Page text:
MOD-500: Forms, Low-Level Nav, Carrier Quals/DLQs/Ship Quals and an intro to SAR.
- HTAC-07 through HTAC-11 - Formation Flights / Low-level Nav
Formation Eastern Operating Area Chart MINI-GOUGE - A great chart of the area, kneeboard size.
These flights are a lot of fun if you like forms. Otherwise, they're pretty much a nightmare. Hopefully if you don't like them, you're not a Marine. Navy guys don't fly forms very often, and when they do, it's rare they're in parade or stacked form. I enjoyed the form flights because you combine Low level navigation, dual-tasking of Pilot and Copilot, quick manuevering and precise aircraft control at high-speed, low altitude. It's really a finesse evaluation that builds on your VT experience - it's like a combo of VT forms + VT TACforms in one hop. HTAC-10/11 are more challenging on the Navigation portion. Bes sure to SNIV with the best instructors early.
- THE FORM BRIEF: Updated HT-18 Form Brief
- Smart Cards : HTAC-07/08 Smart Card , HTAC 10/11 Smart Card
- Route Brief: HTAC 10/11 Route Brief
* If you redo these cards, or the FORM brief, let me know, I'll post them here..
HTAC-12S & HTAC-13S - Intro to Ship Quals. This will be your bread and butter when you get to the fleet. Keep all those approach plates they give you. You'll practice lots of ELVAs at the FRS/RAG.
- HTAC-14 - This should really be called DLQ-00. You fly over the water, practicing SAR and shipboard approaches, but you won't land on a boat.
- SQ-01 & SQ-01 - The Ship Qual flights. These are a good experince. It's so much easier to land the little Bell 206 Helicopter on a deck almost the same that size you'll later land a fleet aircraft (SH-60B,F,H, etc) on later. It's fun, too, if you went to OCS. You'll fly right by all the OCS guys marching around Building 633, and maybe even see the SH-3 doing API SAR Operations in the Bay. First you'll do FDLPs (boat landing practice on the pads at OLF Santa Rosa), then blast out west to the bay for the Helicopter Landing Trainer (HLT) IX-514 (Trivia.. It was originally designed as a military version of a commercial landing craft and employed by the U.S. Army as a harbor utility craft. The HLT was towed to NAS Pensacola in 1986 and converted into a Helicopter Landing Trainer.)
Bring some change for the Junk food.
Look over all the pubs a little, also. You'll know the pubs much better later, but for now make sure and get enough sleep- after all, it's your last flight at the HT-'s!
That's me at the controls on my last HT-18 flight . Now on to the SH-60B FRS/RAG for the SH-60B...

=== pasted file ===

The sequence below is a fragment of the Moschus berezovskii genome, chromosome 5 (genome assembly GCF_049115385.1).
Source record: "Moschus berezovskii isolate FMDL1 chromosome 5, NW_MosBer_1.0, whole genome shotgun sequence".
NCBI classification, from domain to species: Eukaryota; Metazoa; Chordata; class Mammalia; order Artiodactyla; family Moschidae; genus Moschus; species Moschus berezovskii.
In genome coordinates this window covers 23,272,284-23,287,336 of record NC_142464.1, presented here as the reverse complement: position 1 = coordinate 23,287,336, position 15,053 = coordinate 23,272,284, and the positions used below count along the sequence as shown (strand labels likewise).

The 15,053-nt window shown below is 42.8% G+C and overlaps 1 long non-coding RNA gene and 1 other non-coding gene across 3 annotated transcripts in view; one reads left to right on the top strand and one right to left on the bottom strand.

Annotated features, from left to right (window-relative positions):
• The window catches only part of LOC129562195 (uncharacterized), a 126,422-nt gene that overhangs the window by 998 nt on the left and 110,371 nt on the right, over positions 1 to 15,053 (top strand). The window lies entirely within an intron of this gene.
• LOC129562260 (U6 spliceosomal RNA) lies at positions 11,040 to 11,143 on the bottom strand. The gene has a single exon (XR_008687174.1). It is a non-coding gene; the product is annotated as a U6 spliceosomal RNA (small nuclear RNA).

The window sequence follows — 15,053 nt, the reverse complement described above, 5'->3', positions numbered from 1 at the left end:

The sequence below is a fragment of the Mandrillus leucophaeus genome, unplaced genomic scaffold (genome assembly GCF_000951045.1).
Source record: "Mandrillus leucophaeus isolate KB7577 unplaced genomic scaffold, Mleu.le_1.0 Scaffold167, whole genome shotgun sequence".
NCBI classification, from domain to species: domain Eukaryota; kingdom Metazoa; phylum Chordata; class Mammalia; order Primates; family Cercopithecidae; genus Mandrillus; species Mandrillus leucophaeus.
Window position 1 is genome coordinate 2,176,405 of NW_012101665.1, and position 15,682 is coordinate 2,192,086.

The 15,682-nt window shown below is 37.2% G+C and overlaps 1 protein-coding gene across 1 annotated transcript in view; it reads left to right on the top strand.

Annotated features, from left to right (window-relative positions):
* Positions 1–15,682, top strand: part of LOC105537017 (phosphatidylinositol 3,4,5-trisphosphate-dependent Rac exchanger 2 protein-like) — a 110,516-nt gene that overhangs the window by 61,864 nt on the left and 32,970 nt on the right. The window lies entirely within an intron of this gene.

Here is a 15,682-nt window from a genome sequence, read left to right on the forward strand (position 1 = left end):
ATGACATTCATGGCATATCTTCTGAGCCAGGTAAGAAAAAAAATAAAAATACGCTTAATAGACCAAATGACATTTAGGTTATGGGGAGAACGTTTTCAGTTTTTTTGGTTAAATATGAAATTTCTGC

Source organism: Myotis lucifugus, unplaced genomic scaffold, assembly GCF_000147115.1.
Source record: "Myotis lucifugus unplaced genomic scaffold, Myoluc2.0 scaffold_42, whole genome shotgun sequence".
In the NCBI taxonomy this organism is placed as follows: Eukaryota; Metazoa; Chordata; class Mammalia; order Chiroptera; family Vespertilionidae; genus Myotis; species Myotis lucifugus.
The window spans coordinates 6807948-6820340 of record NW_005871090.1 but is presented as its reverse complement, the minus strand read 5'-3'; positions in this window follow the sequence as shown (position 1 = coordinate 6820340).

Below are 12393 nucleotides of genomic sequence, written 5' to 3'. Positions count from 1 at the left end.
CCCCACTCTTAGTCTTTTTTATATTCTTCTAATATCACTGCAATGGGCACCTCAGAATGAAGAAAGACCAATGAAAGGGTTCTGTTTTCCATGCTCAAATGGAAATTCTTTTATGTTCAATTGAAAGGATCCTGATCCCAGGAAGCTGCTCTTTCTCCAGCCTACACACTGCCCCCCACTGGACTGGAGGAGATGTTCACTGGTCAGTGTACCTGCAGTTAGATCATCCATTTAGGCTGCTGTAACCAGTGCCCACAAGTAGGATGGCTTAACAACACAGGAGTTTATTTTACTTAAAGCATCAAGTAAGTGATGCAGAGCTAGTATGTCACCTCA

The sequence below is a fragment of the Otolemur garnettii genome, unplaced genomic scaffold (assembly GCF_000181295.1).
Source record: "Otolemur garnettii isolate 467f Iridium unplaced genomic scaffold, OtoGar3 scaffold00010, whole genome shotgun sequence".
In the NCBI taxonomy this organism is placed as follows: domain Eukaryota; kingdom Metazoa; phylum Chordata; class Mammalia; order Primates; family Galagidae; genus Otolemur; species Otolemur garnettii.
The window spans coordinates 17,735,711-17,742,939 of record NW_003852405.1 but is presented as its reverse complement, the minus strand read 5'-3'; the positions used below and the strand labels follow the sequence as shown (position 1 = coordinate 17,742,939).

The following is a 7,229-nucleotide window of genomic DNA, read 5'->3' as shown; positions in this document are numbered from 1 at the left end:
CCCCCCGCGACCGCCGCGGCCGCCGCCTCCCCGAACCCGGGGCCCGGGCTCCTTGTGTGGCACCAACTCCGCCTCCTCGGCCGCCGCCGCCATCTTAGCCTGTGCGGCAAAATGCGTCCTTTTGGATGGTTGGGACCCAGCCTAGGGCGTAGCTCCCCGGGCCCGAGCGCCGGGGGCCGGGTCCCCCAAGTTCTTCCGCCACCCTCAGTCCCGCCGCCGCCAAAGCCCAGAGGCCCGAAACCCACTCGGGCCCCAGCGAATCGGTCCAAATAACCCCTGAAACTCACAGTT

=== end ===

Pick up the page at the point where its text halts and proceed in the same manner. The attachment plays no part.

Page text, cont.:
Will you be driving out west for the FRS/RAG? See the top of gouge page for San Diego, and..
On the drive out: DRIVE SLOWLY through; or AVOID the city of JUNCTION, TEXAS!
Do not stop there or buy gas there!
It a crooked place where speeding tickets fund the local economy!
Don't support it!
Tell your friends!
GOUGE HOME | OCS |
PRIMARY & INT. |
ADVANCED HELO | SH-60B FRS / RAG | HSL-51 | Defense Language Institute | PEP Germany | Pacific Partnership 2012 - COMDESRON 7 [ Homepage ]
DISCLAIMER: The information provided on this
page is to be used only to assist Student Naval, Marine, Coast Guard Aviators and U.S. Air Force Student Pilots. It is by
no means meant to replace or supercede the knowledge presented in NATOPS, OPNAV
3710.7T, Flight Training Instructions, FLIPS, or any other official Navy, Marine, Coast Guard or U.S. Air Force publication.
Knowledge of these documents is considered paramount to flight safety. Any unauthorized
use of the information on this page in an actual flight (without reference to
the official publication) is strictly prohibited. Viewing web pages listed above
constitutes acceptance of all responsibility for flight safety by you, the user.
The author of this page assumes no responsibility for the completeness of these
documents or their use in Aviation training.
If you find discrepencies in the
information here, please contact
This is NOT an official Navy web site. All opinions and statements
are exclusively those of the authors and do not reflect the views of the
of Defense, The United States Navy, The United States Marine Corps, The United States Coast Guard or the The United States Air Force.